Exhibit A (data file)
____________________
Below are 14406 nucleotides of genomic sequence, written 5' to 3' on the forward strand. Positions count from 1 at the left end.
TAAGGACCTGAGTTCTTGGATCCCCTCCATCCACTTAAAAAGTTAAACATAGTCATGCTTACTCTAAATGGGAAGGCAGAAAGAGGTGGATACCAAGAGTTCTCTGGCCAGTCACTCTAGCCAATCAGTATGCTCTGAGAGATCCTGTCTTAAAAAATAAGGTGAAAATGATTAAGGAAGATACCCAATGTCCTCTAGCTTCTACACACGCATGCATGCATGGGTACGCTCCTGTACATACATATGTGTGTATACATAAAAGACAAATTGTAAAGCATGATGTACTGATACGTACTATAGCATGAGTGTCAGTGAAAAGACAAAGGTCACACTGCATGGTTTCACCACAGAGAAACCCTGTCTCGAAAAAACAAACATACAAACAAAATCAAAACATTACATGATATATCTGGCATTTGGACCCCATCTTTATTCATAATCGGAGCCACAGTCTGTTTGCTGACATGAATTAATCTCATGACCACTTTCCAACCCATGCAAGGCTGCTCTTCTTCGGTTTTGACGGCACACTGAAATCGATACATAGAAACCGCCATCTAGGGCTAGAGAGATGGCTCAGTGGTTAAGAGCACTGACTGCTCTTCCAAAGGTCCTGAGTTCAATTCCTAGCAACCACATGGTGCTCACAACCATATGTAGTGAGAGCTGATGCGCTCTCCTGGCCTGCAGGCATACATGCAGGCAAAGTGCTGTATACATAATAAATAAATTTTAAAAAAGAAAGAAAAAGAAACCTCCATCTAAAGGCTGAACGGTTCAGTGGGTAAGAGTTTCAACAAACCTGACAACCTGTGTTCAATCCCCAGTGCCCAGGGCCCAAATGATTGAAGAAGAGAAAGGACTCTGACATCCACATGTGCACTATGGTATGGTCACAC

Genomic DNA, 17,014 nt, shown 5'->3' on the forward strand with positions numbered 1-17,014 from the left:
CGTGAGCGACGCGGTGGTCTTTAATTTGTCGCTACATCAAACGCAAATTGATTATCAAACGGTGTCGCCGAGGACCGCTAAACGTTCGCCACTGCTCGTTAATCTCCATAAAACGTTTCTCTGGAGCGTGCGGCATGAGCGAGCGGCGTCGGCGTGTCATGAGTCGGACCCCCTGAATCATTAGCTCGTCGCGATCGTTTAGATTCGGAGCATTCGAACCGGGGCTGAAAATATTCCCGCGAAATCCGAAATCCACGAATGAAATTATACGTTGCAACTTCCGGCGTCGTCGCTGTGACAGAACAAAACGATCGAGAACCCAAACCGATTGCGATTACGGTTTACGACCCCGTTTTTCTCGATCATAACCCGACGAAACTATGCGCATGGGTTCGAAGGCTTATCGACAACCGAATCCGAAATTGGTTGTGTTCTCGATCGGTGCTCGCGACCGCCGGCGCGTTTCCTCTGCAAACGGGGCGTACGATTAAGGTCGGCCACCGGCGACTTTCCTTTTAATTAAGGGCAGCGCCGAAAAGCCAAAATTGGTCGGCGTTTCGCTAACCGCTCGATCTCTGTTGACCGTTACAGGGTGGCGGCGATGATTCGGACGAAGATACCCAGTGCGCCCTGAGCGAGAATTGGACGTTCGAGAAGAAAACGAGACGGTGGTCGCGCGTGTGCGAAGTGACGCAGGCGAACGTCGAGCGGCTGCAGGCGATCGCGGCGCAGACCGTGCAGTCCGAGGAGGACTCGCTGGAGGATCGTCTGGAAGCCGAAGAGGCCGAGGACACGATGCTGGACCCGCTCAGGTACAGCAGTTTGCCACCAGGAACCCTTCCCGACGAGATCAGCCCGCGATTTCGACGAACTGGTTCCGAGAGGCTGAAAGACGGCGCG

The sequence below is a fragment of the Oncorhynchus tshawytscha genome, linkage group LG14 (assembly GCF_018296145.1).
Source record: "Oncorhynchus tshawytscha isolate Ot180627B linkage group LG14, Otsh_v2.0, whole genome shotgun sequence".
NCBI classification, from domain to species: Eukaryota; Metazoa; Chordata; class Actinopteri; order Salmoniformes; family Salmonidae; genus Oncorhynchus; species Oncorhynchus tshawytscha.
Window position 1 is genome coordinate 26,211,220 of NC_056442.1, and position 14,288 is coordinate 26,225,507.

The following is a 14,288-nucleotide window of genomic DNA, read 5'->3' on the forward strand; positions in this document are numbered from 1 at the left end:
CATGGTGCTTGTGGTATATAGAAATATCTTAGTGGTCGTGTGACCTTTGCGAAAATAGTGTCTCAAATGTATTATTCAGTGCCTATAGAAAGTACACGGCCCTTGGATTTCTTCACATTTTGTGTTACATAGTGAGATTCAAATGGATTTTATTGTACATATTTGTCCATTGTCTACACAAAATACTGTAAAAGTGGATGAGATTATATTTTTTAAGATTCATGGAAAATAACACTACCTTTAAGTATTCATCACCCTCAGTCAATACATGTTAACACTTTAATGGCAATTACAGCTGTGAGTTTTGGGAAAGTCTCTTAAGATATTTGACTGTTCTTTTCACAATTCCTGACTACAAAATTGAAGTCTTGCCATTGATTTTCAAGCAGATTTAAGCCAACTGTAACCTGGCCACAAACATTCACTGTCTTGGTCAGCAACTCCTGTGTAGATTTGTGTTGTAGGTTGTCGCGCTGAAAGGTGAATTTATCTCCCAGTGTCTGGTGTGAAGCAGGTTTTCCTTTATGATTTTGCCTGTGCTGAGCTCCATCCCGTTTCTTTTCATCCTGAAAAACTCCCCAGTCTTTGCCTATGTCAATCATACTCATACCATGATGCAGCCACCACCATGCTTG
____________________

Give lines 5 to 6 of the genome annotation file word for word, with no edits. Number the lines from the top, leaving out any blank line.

The sequence below is a fragment of the Oncorhynchus tshawytscha genome, linkage group LG14 (assembly GCF_018296145.1).
Source record: "Oncorhynchus tshawytscha isolate Ot180627B linkage group LG14, Otsh_v2.0, whole genome shotgun sequence".